Not to be left behind, doctors, nurses and other civil servants sought pay rises and as we speak, teachers and threatening the government with strike action should their unreasonable and unsustainable hefty pay rises not be granted.

Teachers have gone on strike in Kenya so many times I can no longer count. Whereas I sympathize with their demand for appropriate remuneration, what do they time their strikes in such a way to adversely affect students at a time when these kids need them most?

We have seen this all the time, I remember teachers were on strike when I was preparing for KCSE in 1998. Again in 2004, a lecturers strike extended my stay in campus from the envisaged completion date of December 2004 to April 2005. Thankfully, this did not adversely affect my grades and I do hope for the many others who were affected in these years.

The Root of All Evil

"For the love of money is the root of all evil: which while some coveted after, they have erred from the faith, and pierced themselves through with many sorrows."
1 Timothy, 6:10 (KJV)

Without a doubt, the good book is right.

The above sentiments, including personal anecdotes, all illustrate what ails our country and our mind sets. The fact that we all go to school so that we can eventually get jobs that pay really well will ensure that people never get into careers for the right reasons.

What happened to a career being a calling?

I have long believed that society can change, but the horrific punishments to the seven deadly sins in SE7EN make me somewhat understand how the rot in society can drive some beyond the cliff. The trends being set by elected leaders and civil servants, will set the pace for a greedy generation in coming years that only sees a job as a way to make money. Not to solve any problems. Not to meet any individual or corporate needs. Not to serve society. Not to make one better at what he or she does. Not to make the world a better place.

Making money, it seems, is the only reason we wake up every morning.
How unfortunate!

Thursday, October 9, 2014

One Reason to Leave, Many Reasons to Stay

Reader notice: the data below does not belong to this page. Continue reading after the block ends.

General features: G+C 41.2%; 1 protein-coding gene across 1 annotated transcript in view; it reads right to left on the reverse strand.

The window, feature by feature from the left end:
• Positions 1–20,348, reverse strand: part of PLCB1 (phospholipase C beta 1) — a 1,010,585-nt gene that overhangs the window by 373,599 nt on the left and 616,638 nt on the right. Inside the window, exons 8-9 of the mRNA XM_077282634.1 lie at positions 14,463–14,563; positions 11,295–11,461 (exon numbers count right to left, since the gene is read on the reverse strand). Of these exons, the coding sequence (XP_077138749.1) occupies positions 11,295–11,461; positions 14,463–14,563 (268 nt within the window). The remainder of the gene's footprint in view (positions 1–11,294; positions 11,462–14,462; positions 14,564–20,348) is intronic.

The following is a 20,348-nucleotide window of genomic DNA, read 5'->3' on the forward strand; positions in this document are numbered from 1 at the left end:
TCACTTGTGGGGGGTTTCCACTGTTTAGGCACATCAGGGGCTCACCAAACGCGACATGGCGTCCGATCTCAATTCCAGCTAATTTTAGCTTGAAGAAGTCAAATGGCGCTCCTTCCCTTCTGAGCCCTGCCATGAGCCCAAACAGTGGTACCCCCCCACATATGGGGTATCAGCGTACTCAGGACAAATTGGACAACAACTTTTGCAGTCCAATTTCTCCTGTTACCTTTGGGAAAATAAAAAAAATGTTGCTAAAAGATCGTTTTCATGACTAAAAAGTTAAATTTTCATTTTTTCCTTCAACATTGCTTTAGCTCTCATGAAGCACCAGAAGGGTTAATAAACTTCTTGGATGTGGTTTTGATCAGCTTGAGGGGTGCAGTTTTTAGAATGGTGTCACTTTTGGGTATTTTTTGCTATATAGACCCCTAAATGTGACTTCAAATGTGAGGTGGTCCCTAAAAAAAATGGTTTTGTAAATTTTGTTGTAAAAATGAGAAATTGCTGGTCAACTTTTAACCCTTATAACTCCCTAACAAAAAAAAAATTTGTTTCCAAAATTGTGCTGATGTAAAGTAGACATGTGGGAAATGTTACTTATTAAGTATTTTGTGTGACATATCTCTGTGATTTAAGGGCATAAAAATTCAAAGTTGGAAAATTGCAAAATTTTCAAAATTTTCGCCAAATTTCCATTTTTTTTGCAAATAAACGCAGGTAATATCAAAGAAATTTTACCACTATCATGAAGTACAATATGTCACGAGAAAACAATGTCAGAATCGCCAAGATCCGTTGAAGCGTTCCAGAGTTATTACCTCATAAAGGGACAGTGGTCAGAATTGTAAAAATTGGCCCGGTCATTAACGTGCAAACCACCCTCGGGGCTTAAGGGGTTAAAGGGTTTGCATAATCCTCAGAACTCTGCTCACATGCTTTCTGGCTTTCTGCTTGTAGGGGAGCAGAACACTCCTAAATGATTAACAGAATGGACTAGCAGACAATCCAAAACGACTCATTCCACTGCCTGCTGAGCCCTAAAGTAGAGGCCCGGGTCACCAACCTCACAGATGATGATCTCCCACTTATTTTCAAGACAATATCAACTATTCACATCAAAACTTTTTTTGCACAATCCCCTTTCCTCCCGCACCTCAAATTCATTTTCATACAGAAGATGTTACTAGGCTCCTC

Human Relationships

Recently, I took time to think about human relationships - how fickle and frail they can be, and how encompassing and enduring they can also be.
It is interesting that all it takes for many relationships to end is just one mistake, one error in judgment. One reason is often too many, and usually enough for either or both parties to walk. At times, to go ahead and add their voice to WhyILeft.

Just about the same time, I watched a movie that reminded me of a discussion on last week's Weekend on BBC World Service that dwelt on theWhyIStayed hashtag on Twitter.

To Leave or to Stay?

That said, when does it become untenable to stay? And when is there reason enough to simply leave?
And more important, what would make one stay, when leaving is the most obvious option?

In all fairness, we have on several occasions written about leaving on this blog: Here, here and here. And most recently, here.

The Many Reasons to Stay

Coincidentally, I watched The Vow only last week.
Inspired by a true event, it is the story of a young couple - Leo and Paige, whose lives were ruined in a single moment of passion that was cut short by a traffic accident.

A truck hits Leo's car as he kisses his wife (who has since unbuckled her seat belt) and both of them are hospitalized, with Paige being in a medically induced comma due to her head injury.

When she awakens, Paige has lost most of her memories, especially everything about Leo who now is an imposing stranger in her life.
The rest of the movie is largely Leo's travail as he tries to win Paige back.

Anyways, the part that I found quite profound, and that is at the core of this post, is where Paige's mother tells her daughter why she still stayed even after discovering that Paige's father was cheating on her. And not just with any other woman, but with Paige's friend.

To Leave or to Stay

Many times, we hold people to very high standards, thus unwittingly setting ourselves up for great disappointments when these people do not live up to our expectations.
The resulting ire is often enough to make us forget all the good before it.

Should this be the case?

Depending on the situation, I submit that particular circumstances call for specific considerations. It also depends to a great extent, on the person(s) involved.
Do you often find it easier to leave or to stay?